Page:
Mumbai Port has set a new record of handling cars with shipment of 6,316 cars on a single ship earlier this month, achieving a quantum jump over the previous record shipment of 5,376 cars.
The ship MV Hoegh St Petersberg, berthed on the port's new berth OCT- 2 on 6 August 2016 sailed off on 9 August 2016 with 6,316 cars, which included 3,115 cars of General Motors and 3,093 cars of Volkswagen and exported mostly to Mexico.
Mumbai Port has been focusing on the export and handling of cars and has emerged as number one port on the West Coast of India growing at about 25 per cent for last few years, a shipping ministry release stated.
Mumbai Port Trust has constantly been improving facilities at the port thereby helping to reducing the cost of handling cargoes and consistently contributing to the 'Make in India' campaign by facilitating the export of made-in-India cars, it added.
The ministry expects major savings in logistic costs with the augmentation of the Sagarmala programme, which involves increased use of inland waterways and sea lanes for cargo movement.
Augmenting operational efficiency of ports and optimising logistics evacuation will also help boost Indian trade and help seize the big opportunity of growth in Indian cargo traffic at ports, which is estimated to increase to 2.5 billion tonnes per annum by 2025, says a report prepared under the Sagarmala port-led development programme of shipping ministry.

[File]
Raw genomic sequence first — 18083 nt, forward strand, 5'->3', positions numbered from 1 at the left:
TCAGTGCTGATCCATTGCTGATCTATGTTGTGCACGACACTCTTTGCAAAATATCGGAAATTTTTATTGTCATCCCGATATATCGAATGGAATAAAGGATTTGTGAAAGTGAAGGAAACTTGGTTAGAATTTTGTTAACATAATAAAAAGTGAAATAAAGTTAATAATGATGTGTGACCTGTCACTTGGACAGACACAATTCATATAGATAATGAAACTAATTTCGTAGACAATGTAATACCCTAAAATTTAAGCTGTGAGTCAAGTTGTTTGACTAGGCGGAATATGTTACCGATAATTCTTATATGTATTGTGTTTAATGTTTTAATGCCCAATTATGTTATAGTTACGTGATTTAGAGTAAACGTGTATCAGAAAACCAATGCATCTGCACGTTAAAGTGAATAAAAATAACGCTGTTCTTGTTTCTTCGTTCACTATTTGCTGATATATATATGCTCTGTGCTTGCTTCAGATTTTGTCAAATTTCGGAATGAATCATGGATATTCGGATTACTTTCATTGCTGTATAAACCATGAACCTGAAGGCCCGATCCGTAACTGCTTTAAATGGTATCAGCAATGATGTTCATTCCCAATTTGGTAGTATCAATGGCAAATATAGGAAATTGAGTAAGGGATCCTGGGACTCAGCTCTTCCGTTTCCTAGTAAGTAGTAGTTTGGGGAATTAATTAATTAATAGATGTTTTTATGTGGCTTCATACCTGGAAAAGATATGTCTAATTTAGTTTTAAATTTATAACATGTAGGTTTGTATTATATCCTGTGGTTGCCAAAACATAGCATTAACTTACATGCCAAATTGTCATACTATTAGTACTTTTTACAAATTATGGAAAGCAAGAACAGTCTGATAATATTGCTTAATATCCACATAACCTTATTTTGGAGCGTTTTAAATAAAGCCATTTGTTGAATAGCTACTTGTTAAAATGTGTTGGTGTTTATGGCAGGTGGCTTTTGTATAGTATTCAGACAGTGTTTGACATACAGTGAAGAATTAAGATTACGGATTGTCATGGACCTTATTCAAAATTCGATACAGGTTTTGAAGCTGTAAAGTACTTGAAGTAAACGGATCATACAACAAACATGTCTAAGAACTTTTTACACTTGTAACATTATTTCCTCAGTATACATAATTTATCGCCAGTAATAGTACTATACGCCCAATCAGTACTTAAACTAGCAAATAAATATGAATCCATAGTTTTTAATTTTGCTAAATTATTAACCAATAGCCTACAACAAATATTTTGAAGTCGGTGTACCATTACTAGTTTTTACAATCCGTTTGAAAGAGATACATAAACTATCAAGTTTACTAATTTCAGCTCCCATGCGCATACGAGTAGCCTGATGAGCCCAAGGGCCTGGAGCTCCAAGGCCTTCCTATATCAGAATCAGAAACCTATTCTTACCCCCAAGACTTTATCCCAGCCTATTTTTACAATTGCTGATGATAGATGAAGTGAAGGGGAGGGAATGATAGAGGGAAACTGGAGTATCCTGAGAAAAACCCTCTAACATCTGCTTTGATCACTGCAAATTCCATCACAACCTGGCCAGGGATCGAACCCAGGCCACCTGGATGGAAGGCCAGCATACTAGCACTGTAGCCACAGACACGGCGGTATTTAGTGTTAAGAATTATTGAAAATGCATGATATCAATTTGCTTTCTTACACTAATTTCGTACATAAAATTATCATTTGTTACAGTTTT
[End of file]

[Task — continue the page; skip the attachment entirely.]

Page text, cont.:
The origin-destination study on cargo traffic projections and logistics bottlenecks emphasis on the need for creation of efficient infrastructure at requisite demand and logistic chain centres.
Currently 95 per cent of India's trade by value and 70 per cent by volume take place through maritime transport. Globally, maritime nations such as China, South Korea and Japan have effectively used their coastline for 'port-led development'. It is therefore essential for India to optimise logistics cost and identify capacity additions required at different ports to prepare for future traffic flow.
Focusing on the total demand and supply situation of major export-import flow of key commodities currently being handled by ports, the report suggests optimising logistics cost for existing and future cargo capacities and capacity additions or reconfigurations at various ports to prepare for future traffic flow, including new ports development.
The study estimates the potential to save around Rs35,000-40,000 crore per annum by optimising logistics flows for key commodities by 2025. Some of the key drivers identified for this are promoting coastal shipping of bulk commodities like coal, setting-up coastal clusters for bulk commodities like cement and steel and providing last-mile connectivity of ports with National Highways and Railway network.
The report has identified establishment of new transshipment ports, creating dedicated coastal berth ports for coastal shipping, setting up of storage capacities at origin-destination ports to shorten turnaround time and developing adequate ship-repair facilities in the maritime states as some of the key enablers for unlocking the opportunity under Sagarmala.
Sagarmal aims at capturing the overall opportunity to save on logistic costs, make Indian goods more competitive in the global markets by changing the way logistics evacuation happens in India, boost overall economic development through ports and empower coastal communities.